REWIND: We Are Going!

When this posts we will know if the Artemis 1 mission made it off the ground okay or not or had to be rescheduled from its planned 8:33 a.m. launch on 29 August 2022. Here are some images of the Space Launch System Artemis 1 rocket from April 2022.

A collection of images from the “Exclusive Photo Opportunity of Artemis 1” tour offered by the Kennedy Space Center Visitor Complex. The tour provided opportunities for close-up views of NASA’s new Moon rocket on the launch pad. NASA describes the Space Launch System (SLS) rocket as “. . . a super heavy-lift launch vehicle that provides the foundation for human exploration beyond Earth’s orbit. With its unprecedented power and capabilities, SLS is the only rocket that can send Orion, astronauts, and cargo directly to the Moon on a single mission.” It’s first flight without astronauts onboard will be a rehearsal for its second flight when four astronauts will loop around the Moon and back.

Disappointingly, a week of clear weather gave way to increasing clouds and oncoming rain the day of the tour.

The Artemis 1 Space Launch System (SLS) rocket was stacked on the Mobile Launcher (ML1) inside the Vehicle Assembly Building (VAB) at Kennedy Space Center. This is the same building used to stack the Saturn V rocket for the Apollo program that originally sent astronauts to the Moon.
The Transporter-Crawler picked up the Mobile Launcher with Artemis 1 on it and very slowly moved the stack 4.2 miles from the VAB to Launch Complex 39B along the crawler way seen here. The Launch Control Center for SLS is the long, low building in front of and to the left of the VAB.
Crawler-Transporter 2, which is over 50 years old having been built for the Apollo program to move the Saturn V rocket to the launch pad, is seen parked in the staging area halfway between the pad and the VAB. The overall size of CT-2 is 131 feet long and 114 feet wide.
A long distance view of Artemis 1 on the drive out to Pad 39B.
Artemis 1 on Mobile Launcher 1 (ML1) atop Pad 39B surrounded by the three tall lightning towers.
The Artemis 1 SLS rocket stands 322 feet high. This is the SLS Block 1 configuration. The SLS Block 1B and Block 2 versions will be even larger and more powerful.
The Orion capsule capable of carrying four astronauts to the Moon and back is covered by the Launch Abort System (LAS) that will rocket the capsule away from the SLS in an emergency during the beginning part of the launch. The crew access arm was retracted away from the SLS during the visit.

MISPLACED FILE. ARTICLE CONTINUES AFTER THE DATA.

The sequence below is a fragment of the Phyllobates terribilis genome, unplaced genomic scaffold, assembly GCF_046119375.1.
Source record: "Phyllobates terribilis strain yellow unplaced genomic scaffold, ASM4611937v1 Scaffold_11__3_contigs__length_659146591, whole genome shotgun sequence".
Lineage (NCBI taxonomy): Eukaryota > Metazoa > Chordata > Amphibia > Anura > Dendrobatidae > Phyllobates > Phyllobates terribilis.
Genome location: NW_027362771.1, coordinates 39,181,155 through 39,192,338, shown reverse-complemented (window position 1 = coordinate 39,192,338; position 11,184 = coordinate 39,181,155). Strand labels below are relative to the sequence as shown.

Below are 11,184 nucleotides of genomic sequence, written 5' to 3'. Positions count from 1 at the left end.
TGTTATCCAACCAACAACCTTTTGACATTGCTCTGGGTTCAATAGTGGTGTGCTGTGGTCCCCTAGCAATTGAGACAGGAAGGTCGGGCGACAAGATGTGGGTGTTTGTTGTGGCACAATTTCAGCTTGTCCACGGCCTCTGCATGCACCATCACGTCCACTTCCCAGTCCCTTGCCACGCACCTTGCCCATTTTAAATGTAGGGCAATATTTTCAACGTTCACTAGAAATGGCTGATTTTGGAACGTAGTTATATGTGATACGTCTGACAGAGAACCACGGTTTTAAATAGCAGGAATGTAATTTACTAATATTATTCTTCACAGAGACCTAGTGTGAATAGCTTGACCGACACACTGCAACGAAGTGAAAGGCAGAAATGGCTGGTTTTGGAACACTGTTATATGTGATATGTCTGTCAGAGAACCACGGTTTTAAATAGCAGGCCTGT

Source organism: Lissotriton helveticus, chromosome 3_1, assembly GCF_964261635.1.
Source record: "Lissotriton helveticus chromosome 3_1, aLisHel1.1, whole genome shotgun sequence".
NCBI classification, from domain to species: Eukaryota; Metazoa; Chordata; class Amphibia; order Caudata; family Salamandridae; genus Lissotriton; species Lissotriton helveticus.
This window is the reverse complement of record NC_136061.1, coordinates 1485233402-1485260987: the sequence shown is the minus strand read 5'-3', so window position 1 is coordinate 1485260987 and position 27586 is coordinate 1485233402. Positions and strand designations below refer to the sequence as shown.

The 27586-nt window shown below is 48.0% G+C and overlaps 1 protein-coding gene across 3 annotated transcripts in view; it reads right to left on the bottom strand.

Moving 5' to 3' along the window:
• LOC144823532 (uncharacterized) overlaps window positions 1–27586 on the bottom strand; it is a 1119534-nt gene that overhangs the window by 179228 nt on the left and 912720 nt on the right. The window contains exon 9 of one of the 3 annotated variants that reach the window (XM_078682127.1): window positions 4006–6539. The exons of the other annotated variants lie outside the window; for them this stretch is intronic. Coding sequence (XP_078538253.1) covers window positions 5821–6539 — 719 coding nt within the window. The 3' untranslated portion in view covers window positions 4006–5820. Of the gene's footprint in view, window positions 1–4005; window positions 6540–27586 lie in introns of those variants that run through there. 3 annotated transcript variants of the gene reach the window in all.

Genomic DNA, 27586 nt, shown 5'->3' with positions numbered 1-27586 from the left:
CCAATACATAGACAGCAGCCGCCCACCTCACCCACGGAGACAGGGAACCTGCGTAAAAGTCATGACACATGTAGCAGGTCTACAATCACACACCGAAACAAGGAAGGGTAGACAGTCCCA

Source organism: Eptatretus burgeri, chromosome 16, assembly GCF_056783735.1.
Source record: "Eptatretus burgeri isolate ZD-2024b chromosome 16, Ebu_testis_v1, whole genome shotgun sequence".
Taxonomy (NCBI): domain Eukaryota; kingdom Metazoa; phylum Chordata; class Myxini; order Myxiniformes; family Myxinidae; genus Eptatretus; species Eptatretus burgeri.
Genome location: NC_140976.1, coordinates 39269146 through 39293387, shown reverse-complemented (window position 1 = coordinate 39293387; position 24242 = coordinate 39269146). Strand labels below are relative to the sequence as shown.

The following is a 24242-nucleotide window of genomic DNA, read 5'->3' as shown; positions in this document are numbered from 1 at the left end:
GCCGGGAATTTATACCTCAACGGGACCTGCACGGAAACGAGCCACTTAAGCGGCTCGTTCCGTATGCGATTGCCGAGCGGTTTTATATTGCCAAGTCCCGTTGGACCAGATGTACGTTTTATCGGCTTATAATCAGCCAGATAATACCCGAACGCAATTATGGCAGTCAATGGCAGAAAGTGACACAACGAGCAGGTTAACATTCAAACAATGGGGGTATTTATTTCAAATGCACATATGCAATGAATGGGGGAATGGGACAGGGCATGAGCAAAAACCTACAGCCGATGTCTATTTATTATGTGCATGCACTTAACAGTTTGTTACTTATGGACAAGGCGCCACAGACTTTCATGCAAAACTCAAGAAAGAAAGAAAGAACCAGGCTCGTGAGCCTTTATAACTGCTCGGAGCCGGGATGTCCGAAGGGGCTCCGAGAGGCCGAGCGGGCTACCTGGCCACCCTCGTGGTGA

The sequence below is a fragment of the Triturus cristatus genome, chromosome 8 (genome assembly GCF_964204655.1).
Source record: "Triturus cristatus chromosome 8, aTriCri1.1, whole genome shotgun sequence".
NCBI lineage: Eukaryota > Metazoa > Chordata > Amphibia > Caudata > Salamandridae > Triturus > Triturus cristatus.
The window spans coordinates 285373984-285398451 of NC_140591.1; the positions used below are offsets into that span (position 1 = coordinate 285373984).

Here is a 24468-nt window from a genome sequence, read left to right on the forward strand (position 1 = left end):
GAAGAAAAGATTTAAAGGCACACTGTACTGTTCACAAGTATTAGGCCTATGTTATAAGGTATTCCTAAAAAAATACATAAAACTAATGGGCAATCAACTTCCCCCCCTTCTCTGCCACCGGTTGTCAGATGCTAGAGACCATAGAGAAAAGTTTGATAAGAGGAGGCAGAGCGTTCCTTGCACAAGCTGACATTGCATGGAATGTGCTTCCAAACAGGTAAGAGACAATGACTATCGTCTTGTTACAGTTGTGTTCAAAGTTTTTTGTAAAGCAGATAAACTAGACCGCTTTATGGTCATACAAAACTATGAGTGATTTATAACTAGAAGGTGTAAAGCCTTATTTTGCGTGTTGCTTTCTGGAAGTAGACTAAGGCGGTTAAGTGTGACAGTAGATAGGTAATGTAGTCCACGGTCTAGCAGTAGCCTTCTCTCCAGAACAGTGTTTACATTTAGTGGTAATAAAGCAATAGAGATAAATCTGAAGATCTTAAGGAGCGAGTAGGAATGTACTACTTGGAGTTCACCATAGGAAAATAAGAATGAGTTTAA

Below the Orion capsule is the European-built Service Module hidden by the Encapsulated Service Module Panels that protect the Service Module during launch. The NASA & European Space Agency (ESA) logos adorn the panels.
The mailbox looking objects at left atop the grassy knoll are to protect remote cameras during launch.
A good view of the Launch Abort System and the rockets, the small shower-head looking objects, that will pull the Orion capsule to safety if needed.
Artemis 1 atop LC-39B.
Artemis 1 atop LC-39B.
A good view of the retracted crew access arm with the White Room at its end from which astronauts will enter the Orion capsule.
The closed hatch featuring a round window edged in yellow in the Launch Abort System shows where the White Room will join with the SLS allowing access into the Orion capsule inside the LAS.
Detail of the top of one of the Solid Rocket Booster (SRB) attached to the orange Core Stage.
The old, discarded NASA worm-logo, seen here painted along the SRB, is happily getting a rebirth these days alongside the official NASA “meatball” logo.
For scale, note the group of workers atop the ML1 deck just above and to the right of the Artemis banner.
WE ARE GOING! back to the Moon! probably should be added to the banner covered in workers well wishes at the entrance to Pad 39B.
Artemis 1 and Pad 39B seen in the rain from the Saturn V Center at Kennedy Space Center.

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